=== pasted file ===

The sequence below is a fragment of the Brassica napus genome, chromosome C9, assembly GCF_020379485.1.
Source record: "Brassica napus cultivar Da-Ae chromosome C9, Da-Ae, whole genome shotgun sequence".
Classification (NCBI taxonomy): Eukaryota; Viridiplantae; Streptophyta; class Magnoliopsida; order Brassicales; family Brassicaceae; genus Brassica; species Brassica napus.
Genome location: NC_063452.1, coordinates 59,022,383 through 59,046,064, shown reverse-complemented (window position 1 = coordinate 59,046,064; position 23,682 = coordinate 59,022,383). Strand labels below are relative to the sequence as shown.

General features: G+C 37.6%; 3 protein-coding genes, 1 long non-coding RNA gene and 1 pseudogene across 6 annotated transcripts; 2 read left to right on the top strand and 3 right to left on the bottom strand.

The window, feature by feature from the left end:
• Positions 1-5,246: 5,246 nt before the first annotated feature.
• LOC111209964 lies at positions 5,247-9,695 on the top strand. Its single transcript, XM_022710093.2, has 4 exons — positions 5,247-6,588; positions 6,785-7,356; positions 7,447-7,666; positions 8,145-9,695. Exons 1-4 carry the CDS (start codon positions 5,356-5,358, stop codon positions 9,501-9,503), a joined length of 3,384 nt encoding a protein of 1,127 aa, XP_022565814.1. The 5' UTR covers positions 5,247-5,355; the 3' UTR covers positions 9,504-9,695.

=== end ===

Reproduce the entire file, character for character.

The sequence below is a fragment of the Brassica napus genome, chromosome C9, assembly GCF_020379485.1.
Source record: "Brassica napus cultivar Da-Ae chromosome C9, Da-Ae, whole genome shotgun sequence".
Classification (NCBI taxonomy): Eukaryota; Viridiplantae; Streptophyta; class Magnoliopsida; order Brassicales; family Brassicaceae; genus Brassica; species Brassica napus.
Genome location: NC_063452.1, coordinates 59,022,383 through 59,046,064, shown reverse-complemented (window position 1 = coordinate 59,046,064; position 23,682 = coordinate 59,022,383). Strand labels below are relative to the sequence as shown.

General features: G+C 37.6%; 3 protein-coding genes, 1 long non-coding RNA gene and 1 pseudogene across 6 annotated transcripts; 2 read left to right on the top strand and 3 right to left on the bottom strand.

The window, feature by feature from the left end:
• Positions 1-5,246: 5,246 nt before the first annotated feature.
• LOC111209964 lies at positions 5,247-9,695 on the top strand. Its single transcript, XM_022710093.2, has 4 exons — positions 5,247-6,588; positions 6,785-7,356; positions 7,447-7,666; positions 8,145-9,695. Exons 1-4 carry the CDS (start codon positions 5,356-5,358, stop codon positions 9,501-9,503), a joined length of 3,384 nt encoding a protein of 1,127 aa, XP_022565814.1. The 5' UTR covers positions 5,247-5,355; the 3' UTR covers positions 9,504-9,695.